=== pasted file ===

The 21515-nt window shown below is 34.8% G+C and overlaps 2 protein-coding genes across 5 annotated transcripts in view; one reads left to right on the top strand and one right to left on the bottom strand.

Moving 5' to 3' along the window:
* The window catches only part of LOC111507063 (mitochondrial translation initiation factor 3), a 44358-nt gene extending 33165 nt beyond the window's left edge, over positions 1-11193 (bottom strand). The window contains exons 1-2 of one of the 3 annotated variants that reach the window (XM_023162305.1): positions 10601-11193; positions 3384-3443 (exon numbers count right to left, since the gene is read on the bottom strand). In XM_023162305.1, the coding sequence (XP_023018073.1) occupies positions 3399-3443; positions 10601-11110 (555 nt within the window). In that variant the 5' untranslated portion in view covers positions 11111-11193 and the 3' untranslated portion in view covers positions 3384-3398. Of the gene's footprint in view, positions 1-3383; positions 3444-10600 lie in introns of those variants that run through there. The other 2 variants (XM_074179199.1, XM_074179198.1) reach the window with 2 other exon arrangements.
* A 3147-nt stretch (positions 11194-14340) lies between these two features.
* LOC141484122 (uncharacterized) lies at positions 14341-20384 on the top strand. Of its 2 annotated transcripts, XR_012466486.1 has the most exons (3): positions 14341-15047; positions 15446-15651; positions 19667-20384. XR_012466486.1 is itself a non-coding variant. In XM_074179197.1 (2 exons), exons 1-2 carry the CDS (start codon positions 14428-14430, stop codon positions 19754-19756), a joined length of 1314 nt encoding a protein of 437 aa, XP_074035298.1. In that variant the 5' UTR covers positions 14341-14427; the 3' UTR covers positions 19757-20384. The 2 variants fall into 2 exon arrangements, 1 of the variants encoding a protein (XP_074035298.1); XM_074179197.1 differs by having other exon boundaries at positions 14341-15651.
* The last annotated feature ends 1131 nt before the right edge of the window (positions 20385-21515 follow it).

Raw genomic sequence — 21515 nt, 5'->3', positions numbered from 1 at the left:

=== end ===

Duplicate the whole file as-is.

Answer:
The 21515-nt window shown below is 34.8% G+C and overlaps 2 protein-coding genes across 5 annotated transcripts in view; one reads left to right on the top strand and one right to left on the bottom strand.

Moving 5' to 3' along the window:
* The window catches only part of LOC111507063 (mitochondrial translation initiation factor 3), a 44358-nt gene extending 33165 nt beyond the window's left edge, over positions 1-11193 (bottom strand). The window contains exons 1-2 of one of the 3 annotated variants that reach the window (XM_023162305.1): positions 10601-11193; positions 3384-3443 (exon numbers count right to left, since the gene is read on the bottom strand). In XM_023162305.1, the coding sequence (XP_023018073.1) occupies positions 3399-3443; positions 10601-11110 (555 nt within the window). In that variant the 5' untranslated portion in view covers positions 11111-11193 and the 3' untranslated portion in view covers positions 3384-3398. Of the gene's footprint in view, positions 1-3383; positions 3444-10600 lie in introns of those variants that run through there. The other 2 variants (XM_074179199.1, XM_074179198.1) reach the window with 2 other exon arrangements.
* A 3147-nt stretch (positions 11194-14340) lies between these two features.
* LOC141484122 (uncharacterized) lies at positions 14341-20384 on the top strand. Of its 2 annotated transcripts, XR_012466486.1 has the most exons (3): positions 14341-15047; positions 15446-15651; positions 19667-20384. XR_012466486.1 is itself a non-coding variant. In XM_074179197.1 (2 exons), exons 1-2 carry the CDS (start codon positions 14428-14430, stop codon positions 19754-19756), a joined length of 1314 nt encoding a protein of 437 aa, XP_074035298.1. In that variant the 5' UTR covers positions 14341-14427; the 3' UTR covers positions 19757-20384. The 2 variants fall into 2 exon arrangements, 1 of the variants encoding a protein (XP_074035298.1); XM_074179197.1 differs by having other exon boundaries at positions 14341-15651.
* The last annotated feature ends 1131 nt before the right edge of the window (positions 20385-21515 follow it).

Raw genomic sequence — 21515 nt, 5'->3', positions numbered from 1 at the left: